Forty-six days is barely enough time to plan a fair-to-middling Halloween party, much less educate an entire city on the pros and cons of two new sales tax proposals, but that's the time North Little Rock voters have to work with in considering a new one-penny sales tax — the window between an emergency meeting called Sept. 23 to approve sending the proposal to the polls and the day voters will actually enter the voting booth on Nov. 8. City administrators, including Mayor Pat Hays, said that though scheduling the election so quickly might look like a rush, the proposed tax is meant to cover concerns the city has had for years.
The proposals were approved at a 10 a.m. Sept. 23 emergency meeting of the North Little Rock City Council. The city is asking voters to approve a two-part tax. Half a cent would be permanent, and would go toward hiring more firefighters and police, building and staffing a new fire station in the east end of the city, and upgrading North Little Rock's emergency communications system, among other projects. The other half-cent would sunset in 2017, and Mayor Pat Hays has said it would be set aside for roads, bridges and job creation projects. One of the planned projects if the taxes pass is the purchase of 2,000 acres in the eastern part of the city, which will be developed into a "business park" — possibly including a new home for the Arkansas State Fair. At their most recent meeting on Oct. 20, the Arkansas Livestock Show Association Board said that they are holding fire on the continuing search for a new location for the State Fair until they see whether the North Little Rock taxes pass or not.
If both proposals are approved by voters, the additional one cent would raise the total sales tax in North Little Rock to nine percent. The emergency meeting came less than two weeks after Little Rock approved its own two-part penny sales tax. The North Little Rock tax vote will be piggy-backed onto a statewide Nov. 8 bond election that benefits road construction.
Ward 2 Alderman Maurice Taylor said that the tax will help with infrastructure projects that have been on the drawing board for years.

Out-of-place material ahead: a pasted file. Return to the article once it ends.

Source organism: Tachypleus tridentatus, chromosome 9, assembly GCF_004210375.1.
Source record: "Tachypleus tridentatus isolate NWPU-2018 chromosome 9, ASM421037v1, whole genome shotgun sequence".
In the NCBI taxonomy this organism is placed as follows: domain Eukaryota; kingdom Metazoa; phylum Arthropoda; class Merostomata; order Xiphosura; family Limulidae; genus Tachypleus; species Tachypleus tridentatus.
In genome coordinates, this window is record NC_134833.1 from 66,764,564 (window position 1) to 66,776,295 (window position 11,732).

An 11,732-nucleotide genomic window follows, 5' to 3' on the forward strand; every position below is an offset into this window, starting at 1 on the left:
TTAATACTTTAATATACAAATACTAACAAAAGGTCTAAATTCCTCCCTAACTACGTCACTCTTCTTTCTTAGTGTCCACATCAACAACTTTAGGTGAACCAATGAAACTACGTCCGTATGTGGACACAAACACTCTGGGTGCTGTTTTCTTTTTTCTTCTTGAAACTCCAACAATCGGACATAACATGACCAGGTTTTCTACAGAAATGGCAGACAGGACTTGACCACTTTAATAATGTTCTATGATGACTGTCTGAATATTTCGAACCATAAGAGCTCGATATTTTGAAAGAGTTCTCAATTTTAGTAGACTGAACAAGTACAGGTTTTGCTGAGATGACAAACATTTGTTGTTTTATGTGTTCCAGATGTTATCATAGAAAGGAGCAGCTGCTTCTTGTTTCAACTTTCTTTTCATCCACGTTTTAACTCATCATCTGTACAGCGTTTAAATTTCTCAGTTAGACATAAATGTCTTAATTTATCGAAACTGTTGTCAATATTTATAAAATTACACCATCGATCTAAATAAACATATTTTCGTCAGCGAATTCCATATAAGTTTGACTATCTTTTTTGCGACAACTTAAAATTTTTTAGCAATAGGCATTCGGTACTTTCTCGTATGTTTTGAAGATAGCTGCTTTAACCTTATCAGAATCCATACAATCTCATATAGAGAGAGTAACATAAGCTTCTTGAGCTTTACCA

If someone spends $10,000 a year in North Little Rock, Taylor noted, the additional tax would only amount to $100 (though, of course, the total tax amount would be $900). "The beauty of a sales tax is, everybody pays," he said. "If a kid goes and buys a stick of gum, he pays taxes on it. If you go and buy a car, you pay taxes. If you spend a lot of money, you pay more taxes. If you don't spend a lot, you don't pay much."
Not everyone is a fan. Joanne Filiatreau, who lives in Sherwood and is one of the founding members of the Arkansas Tea Party, said the group plans to go door-to-door and hand out 5,000 flyers in opposition to the tax. "It doesn't matter if they rammed it through in an hour or a month," she said. "In this economic climate today that each and every family is living in, it is just the wrong time to increase the tax."
Murry Witcher, who represents North Little Rock's Ward 4, which includes Lakewood, Indian Hills and Overbrook, was on vacation at the time of the Sept. 23 vote, but said he personally supports the tax. Witcher said the city is in its budget cycle for 2012 and needs to know the funds they have to work with.
"We need an idea of what funds we're going to [have on hand] to provide increases in cost-of-living for our employees, and salary increases," he said. "There's a whole lot that's predicated on whether this passes or not, from a budget standpoint." While Witcher acknowledged two weeks prior to the election that he doesn't believe the majority of North Little Rock voters know there's a vote on Nov. 8, he said Hays and several aldermen have been working to get the word out, and newspaper stories will help as well.
Mayor Pat Hays said the "meat and potatoes concerns" behind the tax proposal are long-term issues that have been waiting for funds for years.
Hays said that the success of the one-cent sale tax proposal in Little Rock had a part to play with proposing the election in North Little Rock. With the new funds, Little Rock plans to go to an all-digital emergency communications system. Because North Little Rock "backbones" onto the Little Rock system, Hays said North Little Rock will have to upgrade its system to be able to effectively communicate in the event of a bi-city emergency. "That's a non-issue as far as whether we're going to do it or not," he said. "That's going to be about a $5 million dollar cost, so whether we pass our sales tax or not, we're going to have to find a way to do that." In addition, Hays said that with funds from Little Rock's penny sales tax, "Little Rock is going to be going in the market for somewhere in excess of 60 new officers. We're behind them in salaries right now, and we're going to need to be competitive."
While Hays admits that he's never heard a member of the public say it's a good time to raise taxes, he said part of the half-cent tax that sunsets in five years will go toward job creation. As an example, he points to the North Little Rock Caterpillar plant, which opened in September 2010. "We wouldn't have Caterpillar out here if North Little Rock hadn't been able to step up with a good part of the incentive package that the state partnered on in order to get the company to locate here. That's upwards of 600 jobs."
Hays said that asking more of citizens in the way of taxation is just the way things are headed in many municipalities. "Those cities that are truly going to lay a pathway to the future are going to be those that recognize that they're going to need to look more at their own front doors and look at themselves to do the things that make their cities better, rather than to look to state or federal partnerships."